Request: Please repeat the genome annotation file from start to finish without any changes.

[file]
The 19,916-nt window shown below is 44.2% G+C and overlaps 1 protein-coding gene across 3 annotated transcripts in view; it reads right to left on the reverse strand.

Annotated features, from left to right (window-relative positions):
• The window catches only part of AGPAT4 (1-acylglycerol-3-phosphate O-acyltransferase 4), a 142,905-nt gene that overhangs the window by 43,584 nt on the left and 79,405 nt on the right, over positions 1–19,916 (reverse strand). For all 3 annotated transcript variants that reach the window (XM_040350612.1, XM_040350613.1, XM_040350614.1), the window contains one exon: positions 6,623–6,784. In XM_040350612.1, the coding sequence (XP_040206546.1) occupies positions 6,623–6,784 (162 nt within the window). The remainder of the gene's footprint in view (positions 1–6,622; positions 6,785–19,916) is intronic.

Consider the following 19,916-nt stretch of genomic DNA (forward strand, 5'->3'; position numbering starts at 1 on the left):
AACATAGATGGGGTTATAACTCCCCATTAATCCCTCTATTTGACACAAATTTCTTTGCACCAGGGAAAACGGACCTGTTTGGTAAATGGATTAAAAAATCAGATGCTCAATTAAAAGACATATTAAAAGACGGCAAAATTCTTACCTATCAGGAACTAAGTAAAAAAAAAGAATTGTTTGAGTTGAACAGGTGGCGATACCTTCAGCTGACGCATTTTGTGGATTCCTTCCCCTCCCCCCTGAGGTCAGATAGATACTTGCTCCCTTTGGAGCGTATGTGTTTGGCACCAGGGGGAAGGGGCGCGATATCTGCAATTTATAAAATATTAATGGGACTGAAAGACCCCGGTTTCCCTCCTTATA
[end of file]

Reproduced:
The 19,916-nt window shown below is 44.2% G+C and overlaps 1 protein-coding gene across 3 annotated transcripts in view; it reads right to left on the reverse strand.

Annotated features, from left to right (window-relative positions):
• The window catches only part of AGPAT4 (1-acylglycerol-3-phosphate O-acyltransferase 4), a 142,905-nt gene that overhangs the window by 43,584 nt on the left and 79,405 nt on the right, over positions 1–19,916 (reverse strand). For all 3 annotated transcript variants that reach the window (XM_040350612.1, XM_040350613.1, XM_040350614.1), the window contains one exon: positions 6,623–6,784. In XM_040350612.1, the coding sequence (XP_040206546.1) occupies positions 6,623–6,784 (162 nt within the window). The remainder of the gene's footprint in view (positions 1–6,622; positions 6,785–19,916) is intronic.

Consider the following 19,916-nt stretch of genomic DNA (forward strand, 5'->3'; position numbering starts at 1 on the left):
AACATAGATGGGGTTATAACTCCCCATTAATCCCTCTATTTGACACAAATTTCTTTGCACCAGGGAAAACGGACCTGTTTGGTAAATGGATTAAAAAATCAGATGCTCAATTAAAAGACATATTAAAAGACGGCAAAATTCTTACCTATCAGGAACTAAGTAAAAAAAAAGAATTGTTTGAGTTGAACAGGTGGCGATACCTTCAGCTGACGCATTTTGTGGATTCCTTCCCCTCCCCCCTGAGGTCAGATAGATACTTGCTCCCTTTGGAGCGTATGTGTTTGGCACCAGGGGGAAGGGGCGCGATATCTGCAATTTATAAAATATTAATGGGACTGAAAGACCCCGGTTTCCCTCCTTATA